The alternative to these approaches is a middle ground, a middle ground I spoke of at Georgetown University a little over two weeks ago.  That middle ground would involve the formation of a commission of inquiry dedicated to finding out what happened.  Such a commission’s objective would be to find the truth.  People would be invited to come forward and share their knowledge and experiences, not for the purpose of constructing criminal indictments, but to assemble the facts, to know what happened and to make sure mistakes are not repeated. 

While many are focused on whether crimes were committed, it is just as important to learn if significant mistakes were made, regardless of whether they can be proven beyond a reasonable doubt to a unanimous jury to be criminal conduct.  We compound the serious mistakes already made if we limit our inquiry to criminal investigations and trials.  Moreover, it is easier for prosecutors to net those far down the ladder than those at the top who set the tone and the policies.  We do not yet know the full extent of our government's actions in these areas, and we must be sure that an independent review goes beyond the question of whether crimes were committed, to the equally important assessment of whether mistakes were made so we may endeavor not to repeat them.  As I have said, we must read the page before we turn it.

Vice President Dick Cheney continues to assert unilaterally that the Bush administration’s tactics, including torture, were appropriate and effective.  But interested parties’ characterizations and self-serving conclusions are not facts and are not the unadulterated truth.  We cannot let those be the only voices heard, nor allow their declarations to serve as historical conclusions on such important questions.  An independent commission can undertake this broader and fundamental task. 

I am talking about this process with others in Congress, with outside groups and experts, and I have begun to discuss this with the White House as well.  I am not interested in a commission of inquiry comprised of partisans, intent on advancing partisan conclusions.  Rather, we need an independent inquiry that is beyond reproach and outside of partisan politics to pursue and find the truth.  Such a commission would focus primarily on the subjects of national security and executive power in the government’s counterterrorism effort.  We have had successful oversight in some areas, but on these issues, including harsh interrogation tactics, extraordinary rendition and executive override of the laws, the last administration successfully kept many of us in the dark about what happened and why. 

President Obama issued significant executive orders in his first days in office, looking to close Guantanamo and secret prisons, banning the use of harsh interrogation techniques and forming task forces to review our detainee and interrogation policies.  I support his decisions, and I am greatly encouraged by his determination to do the hard work to determine how we can reform policies in these areas to be lawful, effective and consistent with American values.  My proposal for a commission of inquiry would address the rest of the picture, which is to understand how these types of policies were formed and exercised in the last administration, to ensure that mistakes are not repeated.  I am open to good ideas from all sides as to the best way to set up such a commission and to define its scope and goals.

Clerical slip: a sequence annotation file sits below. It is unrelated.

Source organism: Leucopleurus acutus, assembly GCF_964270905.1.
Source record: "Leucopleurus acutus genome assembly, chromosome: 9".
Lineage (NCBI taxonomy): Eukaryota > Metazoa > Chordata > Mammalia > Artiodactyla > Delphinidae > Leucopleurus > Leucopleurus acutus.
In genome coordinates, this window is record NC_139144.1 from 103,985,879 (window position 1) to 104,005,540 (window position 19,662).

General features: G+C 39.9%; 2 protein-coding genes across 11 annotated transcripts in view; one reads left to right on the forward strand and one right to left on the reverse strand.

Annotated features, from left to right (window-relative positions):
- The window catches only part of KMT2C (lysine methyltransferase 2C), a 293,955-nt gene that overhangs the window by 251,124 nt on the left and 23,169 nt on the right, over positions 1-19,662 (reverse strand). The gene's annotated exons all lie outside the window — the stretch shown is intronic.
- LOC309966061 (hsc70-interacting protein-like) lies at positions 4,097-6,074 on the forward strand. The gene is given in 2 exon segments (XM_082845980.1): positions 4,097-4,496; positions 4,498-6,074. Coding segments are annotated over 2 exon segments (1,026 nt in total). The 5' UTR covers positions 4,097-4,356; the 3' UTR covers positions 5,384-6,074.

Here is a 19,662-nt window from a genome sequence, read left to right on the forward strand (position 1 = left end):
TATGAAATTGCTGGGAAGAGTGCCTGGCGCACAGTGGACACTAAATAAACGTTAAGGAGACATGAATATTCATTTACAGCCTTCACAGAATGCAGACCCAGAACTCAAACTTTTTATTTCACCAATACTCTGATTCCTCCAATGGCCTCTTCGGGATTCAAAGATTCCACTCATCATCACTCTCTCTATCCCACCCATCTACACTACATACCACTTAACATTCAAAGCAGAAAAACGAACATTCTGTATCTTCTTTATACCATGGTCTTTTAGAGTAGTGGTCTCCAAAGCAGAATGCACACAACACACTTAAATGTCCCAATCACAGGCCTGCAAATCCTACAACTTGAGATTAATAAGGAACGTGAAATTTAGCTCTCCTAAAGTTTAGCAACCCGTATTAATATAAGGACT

A recent Gallup poll showed that 62 percent of Americans favor an investigation of these very issues.  Respected groups including Human Rights First, the Constitution Project and thoughtful Senators including Senator Whitehouse and Senator Feingold have also embraced this idea.  The determination to look beyond the veil that has so carefully concealed the decision making in these areas is growing.  Next Wednesday, the Judiciary Committee will hold a hearing to explore these ideas, and to continue the conversation about what we can do moving forward.

Two years ago I described the scandals at the Bush-Cheney-Gonzales Justice Department as the worst since Watergate.  They were.  We are still digging out from the debris they left behind while those in the last administration continue to defend their policies, knowing full well that we do not even know the full extent of what those polices were or how they were made.  We cannot be afraid to understand what we have done if we are to remain a Nation equally vigilant in defending both our national security and our Constitution.  I hope all members of Congress will give serious consideration to these difficult questions.